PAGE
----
by Kristina Murkett
Thursday, 30
June 2022
Dark Web
11:30

Is Big Tech exploiting Roe v Wade?

Misinformation on both sides is running rife
by Kristina Murkett
Big Tech platforms like Facebook are profiting from misinformation on their platforms. Credit: Getty

Another week, another mass outbreak of Big Tech “misinformation”. The Supreme Court’s recent ruling to revoke Roe vs Wade has led to a surge in videos advising herbal remedies for home abortions, with some amassing millions of views. Self-proclaimed experts recommend everything from pennyroyal (which can damage liver and kidneys) to ginkgo biloba (which can lead to excessive bleeding), all in the name of #mybodymychoice.

This is just a drop in the ocean. On the pro-choice side, we have celebrities like Halle Berry with hundreds of thousands of followers tweeting that the treatment for ectopic pregnancies is the same as abortion (it isn’t). On the pro-life side, old articles are recirculating claiming that the abortion pill isn’t safe (it is). From conspiracy theories that the Democrats support infanticide to campaigns to make abortion legal up until birth, polarised views dominate, and the silent majority who believe in the right to abortion (up until a certain point), have nothing to cling to in the riptide.

In the modern day culture wars, technology is territory, and websites are continuously being weaponised. Pro-life groups such as Students for Life of America use emotive videos and Facebook ads to promote ‘abortion pill reversal’, even though doctors have warned the process is ‘unproven and unethical.’ One study found that for the most-engaged abortion articles on Facebook, 63% of links with the most interactions came from websites that pushed anti-abortion falsehoods, while another found that for the five top results for ‘abortion pill’ on Google, only one contained information that was scientifically accurate. This is even more concerning given that the highest volume of online searches about abortion are in the states with the most restricted access.

Social media companies allowing these campaigns to spread on their platforms is highly profitable. Facebook, for example, made hundreds of thousands of dollars in advertising abortion pill reversals, which were shown to users — mostly young girls aged between 13 and 18 — over 18 million times. 

There is also much to lose. Companies like Facebook are unlikely to establish a labelling campaign like they did for Covid partly because the debate is too politically charged, but also because it is so legally complicated. For example, if a state made it illegal to assist someone getting an abortion, could companies operating in that state geo-block information supporting an abortion decision? Abortion bans in states like Texas, Ohio and Idaho effectively put a price on personal health information, as data collected by apps, chatbots and hotlines can be used to track or even prosecute pregnant people seeking abortions.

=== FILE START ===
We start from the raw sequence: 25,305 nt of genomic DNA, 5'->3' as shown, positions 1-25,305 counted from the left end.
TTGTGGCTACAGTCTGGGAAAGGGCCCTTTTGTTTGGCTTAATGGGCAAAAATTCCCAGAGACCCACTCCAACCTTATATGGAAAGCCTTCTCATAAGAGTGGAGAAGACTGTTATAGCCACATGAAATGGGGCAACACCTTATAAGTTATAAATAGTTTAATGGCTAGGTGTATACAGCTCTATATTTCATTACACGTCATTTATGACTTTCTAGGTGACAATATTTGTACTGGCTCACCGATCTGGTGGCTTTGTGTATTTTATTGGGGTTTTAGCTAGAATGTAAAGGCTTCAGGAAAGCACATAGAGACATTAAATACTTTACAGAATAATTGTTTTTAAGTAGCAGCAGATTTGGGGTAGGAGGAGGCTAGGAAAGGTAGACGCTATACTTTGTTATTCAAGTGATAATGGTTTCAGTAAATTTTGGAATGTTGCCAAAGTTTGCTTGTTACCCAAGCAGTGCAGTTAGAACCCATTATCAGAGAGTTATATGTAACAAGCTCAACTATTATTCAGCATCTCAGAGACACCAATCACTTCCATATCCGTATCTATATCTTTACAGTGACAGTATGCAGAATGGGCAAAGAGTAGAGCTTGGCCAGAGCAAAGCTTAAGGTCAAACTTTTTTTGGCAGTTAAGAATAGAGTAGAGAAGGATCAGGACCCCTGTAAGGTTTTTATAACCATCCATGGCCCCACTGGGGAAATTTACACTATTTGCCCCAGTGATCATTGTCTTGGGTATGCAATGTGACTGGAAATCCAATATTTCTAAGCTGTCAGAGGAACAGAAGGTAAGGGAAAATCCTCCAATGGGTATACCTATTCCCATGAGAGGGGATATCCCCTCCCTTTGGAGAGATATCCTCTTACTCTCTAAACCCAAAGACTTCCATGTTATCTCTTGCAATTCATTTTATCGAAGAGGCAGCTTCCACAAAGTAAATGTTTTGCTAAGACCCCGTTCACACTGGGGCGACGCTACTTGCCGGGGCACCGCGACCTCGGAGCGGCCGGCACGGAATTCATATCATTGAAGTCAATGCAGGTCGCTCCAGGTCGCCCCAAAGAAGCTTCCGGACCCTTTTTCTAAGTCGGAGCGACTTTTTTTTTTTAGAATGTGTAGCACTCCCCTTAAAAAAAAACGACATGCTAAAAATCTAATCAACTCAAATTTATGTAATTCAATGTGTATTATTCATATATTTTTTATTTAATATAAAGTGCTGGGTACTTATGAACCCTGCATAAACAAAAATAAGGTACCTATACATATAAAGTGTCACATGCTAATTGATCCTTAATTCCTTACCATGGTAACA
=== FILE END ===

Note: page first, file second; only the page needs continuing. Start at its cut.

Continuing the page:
The danger is real. There are already reports that in Texas, pharmacies are refusing to give prescriptions to treat miscarriages while patients with pregnancy complications are forced to wait until their condition becomes life-threatening. The Supreme Court’s ruling may be dangerous to women, but the online campaigns arising from it are even more so.

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Sue Sims
Sue Sims
1 month ago

I’m afraid that any writer who uses the phrase ‘pregnant people’ has already forfeited any claim to be objective.

Dave Weeden
Dave Weeden
1 month ago
Reply to  Sue Sims

Absolutely. Doesn’t Unherd employ editors?

Carlos Danger
Carlos Danger
1 month ago
Reply to  Sue Sims

I had to laugh at that. Pregnant people indeed.

Steve Jolly
Steve Jolly
1 month ago
Reply to  Sue Sims

Here’s hoping this is just a careless writing mistake from a writer trying to churn out content quickly.

Scott Buchanan
Scott Buchanan
1 month ago
Reply to  Sue Sims

You got in there before me. I thought Unherd normally resisted this kind of gender-bending clap-trap.

Zak Orn
Zak Orn
1 month ago

Is it an actual conspiracy theory or a “conspiracy theory” (wink) that Dems were trying to make abortion legal up until birth?
I agree that tech companies exploit division but I’ve also seen the video from Virginia where the Democrat tried to push through a bill that allowed abortion up until birth. She even goes so far as explicitly confirming the bill would allow abortion during labour. I’m not surprised that angers pro-lifers, I’m not even against abortion (up to a point) but that interview was disgusting.

Julian Farrows
Julian Farrows
1 month ago

As far as I can tell the reversal of Roe v Wade isn’t abolishing abortion, but merely leaving it up to individual states to decide their own abortion laws. If it’s a big enough issue, I’m sure enough people will vote in laws that they favor.
There is a feeling here in the States that the Democrats are blowing this all out of proportion to terrify people into voting for them in the mid-terms.

Jeremy Bray
Jeremy Bray
1 month ago

Big Tech may be benefiting from controversy but how are they exploiting it?

polidori redux
polidori redux
1 month ago

Abortion is a serious issue. It is a pity that the author of this piece couldn’t treat it seriously.